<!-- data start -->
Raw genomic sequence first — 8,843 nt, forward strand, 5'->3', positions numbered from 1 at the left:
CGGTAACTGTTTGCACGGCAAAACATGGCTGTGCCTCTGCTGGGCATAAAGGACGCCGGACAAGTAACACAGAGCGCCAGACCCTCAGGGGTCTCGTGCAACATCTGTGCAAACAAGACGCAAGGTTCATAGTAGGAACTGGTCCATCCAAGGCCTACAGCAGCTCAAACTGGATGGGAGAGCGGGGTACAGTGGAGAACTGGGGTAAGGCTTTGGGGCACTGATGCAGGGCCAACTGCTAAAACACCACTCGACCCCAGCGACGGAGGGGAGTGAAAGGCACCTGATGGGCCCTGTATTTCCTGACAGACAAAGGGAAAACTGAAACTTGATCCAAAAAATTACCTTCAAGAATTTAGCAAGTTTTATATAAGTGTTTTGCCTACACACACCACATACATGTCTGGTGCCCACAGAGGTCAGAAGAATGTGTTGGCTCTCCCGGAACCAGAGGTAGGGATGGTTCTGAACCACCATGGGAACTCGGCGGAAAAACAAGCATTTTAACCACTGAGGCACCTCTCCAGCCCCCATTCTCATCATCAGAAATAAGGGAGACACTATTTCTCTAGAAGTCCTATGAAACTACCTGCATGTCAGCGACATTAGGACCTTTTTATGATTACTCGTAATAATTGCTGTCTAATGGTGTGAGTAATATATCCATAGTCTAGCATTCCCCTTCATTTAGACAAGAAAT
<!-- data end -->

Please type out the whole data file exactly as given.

Raw genomic sequence first — 8,843 nt, forward strand, 5'->3', positions numbered from 1 at the left:
CGGTAACTGTTTGCACGGCAAAACATGGCTGTGCCTCTGCTGGGCATAAAGGACGCCGGACAAGTAACACAGAGCGCCAGACCCTCAGGGGTCTCGTGCAACATCTGTGCAAACAAGACGCAAGGTTCATAGTAGGAACTGGTCCATCCAAGGCCTACAGCAGCTCAAACTGGATGGGAGAGCGGGGTACAGTGGAGAACTGGGGTAAGGCTTTGGGGCACTGATGCAGGGCCAACTGCTAAAACACCACTCGACCCCAGCGACGGAGGGGAGTGAAAGGCACCTGATGGGCCCTGTATTTCCTGACAGACAAAGGGAAAACTGAAACTTGATCCAAAAAATTACCTTCAAGAATTTAGCAAGTTTTATATAAGTGTTTTGCCTACACACACCACATACATGTCTGGTGCCCACAGAGGTCAGAAGAATGTGTTGGCTCTCCCGGAACCAGAGGTAGGGATGGTTCTGAACCACCATGGGAACTCGGCGGAAAAACAAGCATTTTAACCACTGAGGCACCTCTCCAGCCCCCATTCTCATCATCAGAAATAAGGGAGACACTATTTCTCTAGAAGTCCTATGAAACTACCTGCATGTCAGCGACATTAGGACCTTTTTATGATTACTCGTAATAATTGCTGTCTAATGGTGTGAGTAATATATCCATAGTCTAGCATTCCCCTTCATTTAGACAAGAAAT